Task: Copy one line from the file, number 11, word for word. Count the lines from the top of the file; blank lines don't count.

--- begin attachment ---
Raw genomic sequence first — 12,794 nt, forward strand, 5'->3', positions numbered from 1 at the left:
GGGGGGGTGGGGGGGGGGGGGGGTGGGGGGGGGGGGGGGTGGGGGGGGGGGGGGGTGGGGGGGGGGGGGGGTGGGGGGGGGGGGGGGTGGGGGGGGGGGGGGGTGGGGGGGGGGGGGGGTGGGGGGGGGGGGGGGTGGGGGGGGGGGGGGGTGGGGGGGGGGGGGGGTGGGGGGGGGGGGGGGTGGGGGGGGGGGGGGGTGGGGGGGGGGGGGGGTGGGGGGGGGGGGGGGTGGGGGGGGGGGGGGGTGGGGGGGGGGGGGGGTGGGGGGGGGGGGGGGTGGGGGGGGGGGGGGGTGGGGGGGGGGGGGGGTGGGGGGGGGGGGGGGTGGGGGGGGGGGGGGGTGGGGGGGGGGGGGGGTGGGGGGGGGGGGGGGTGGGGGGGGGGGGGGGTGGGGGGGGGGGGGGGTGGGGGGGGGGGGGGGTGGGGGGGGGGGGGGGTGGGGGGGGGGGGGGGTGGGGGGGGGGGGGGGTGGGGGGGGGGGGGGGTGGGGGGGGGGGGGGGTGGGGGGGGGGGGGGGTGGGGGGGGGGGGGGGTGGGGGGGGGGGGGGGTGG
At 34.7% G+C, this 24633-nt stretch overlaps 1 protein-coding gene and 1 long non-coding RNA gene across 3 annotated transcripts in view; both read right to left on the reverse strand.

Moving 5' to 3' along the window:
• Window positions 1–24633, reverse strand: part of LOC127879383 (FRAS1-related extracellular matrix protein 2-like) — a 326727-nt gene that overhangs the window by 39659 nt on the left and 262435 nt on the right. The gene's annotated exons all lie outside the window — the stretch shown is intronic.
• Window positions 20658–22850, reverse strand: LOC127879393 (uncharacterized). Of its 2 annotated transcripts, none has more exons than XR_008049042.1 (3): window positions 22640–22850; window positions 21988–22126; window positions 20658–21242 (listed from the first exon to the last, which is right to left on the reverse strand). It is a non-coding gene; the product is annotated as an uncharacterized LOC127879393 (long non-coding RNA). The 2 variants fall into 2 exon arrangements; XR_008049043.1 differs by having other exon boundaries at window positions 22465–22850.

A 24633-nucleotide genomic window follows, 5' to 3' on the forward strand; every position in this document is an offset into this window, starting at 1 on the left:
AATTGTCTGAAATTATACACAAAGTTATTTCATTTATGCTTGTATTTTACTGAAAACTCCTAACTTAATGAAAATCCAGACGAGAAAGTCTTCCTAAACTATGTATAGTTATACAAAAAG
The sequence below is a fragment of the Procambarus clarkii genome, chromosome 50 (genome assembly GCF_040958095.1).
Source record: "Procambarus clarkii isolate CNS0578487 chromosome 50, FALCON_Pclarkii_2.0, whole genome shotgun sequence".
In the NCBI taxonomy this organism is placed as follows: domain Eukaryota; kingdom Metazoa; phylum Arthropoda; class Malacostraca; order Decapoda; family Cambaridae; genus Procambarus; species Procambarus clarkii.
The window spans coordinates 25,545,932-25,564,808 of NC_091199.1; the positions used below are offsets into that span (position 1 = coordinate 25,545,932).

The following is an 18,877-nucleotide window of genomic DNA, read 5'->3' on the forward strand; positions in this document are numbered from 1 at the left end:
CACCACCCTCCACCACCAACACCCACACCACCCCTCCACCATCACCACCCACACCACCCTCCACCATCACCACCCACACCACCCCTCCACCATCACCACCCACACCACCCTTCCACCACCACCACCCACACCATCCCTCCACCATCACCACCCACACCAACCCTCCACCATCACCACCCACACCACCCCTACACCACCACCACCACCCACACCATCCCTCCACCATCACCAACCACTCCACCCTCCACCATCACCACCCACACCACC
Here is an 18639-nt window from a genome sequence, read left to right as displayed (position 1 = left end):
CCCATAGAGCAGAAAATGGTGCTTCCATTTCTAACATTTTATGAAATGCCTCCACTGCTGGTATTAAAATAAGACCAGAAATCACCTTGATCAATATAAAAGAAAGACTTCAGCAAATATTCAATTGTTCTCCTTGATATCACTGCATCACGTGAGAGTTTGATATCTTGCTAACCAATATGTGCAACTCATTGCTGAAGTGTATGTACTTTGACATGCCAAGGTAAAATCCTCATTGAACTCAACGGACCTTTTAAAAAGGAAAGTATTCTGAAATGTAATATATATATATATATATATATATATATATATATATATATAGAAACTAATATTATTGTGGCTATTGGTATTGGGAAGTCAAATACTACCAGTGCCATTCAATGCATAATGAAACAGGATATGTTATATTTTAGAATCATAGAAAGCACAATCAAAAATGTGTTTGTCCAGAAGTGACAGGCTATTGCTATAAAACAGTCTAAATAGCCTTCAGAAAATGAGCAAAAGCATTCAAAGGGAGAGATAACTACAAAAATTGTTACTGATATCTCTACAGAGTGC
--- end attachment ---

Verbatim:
In the NCBI taxonomy this organism is placed as follows: domain Eukaryota; kingdom Metazoa; phylum Arthropoda; class Malacostraca; order Decapoda; family Cambaridae; genus Procambarus; species Procambarus clarkii.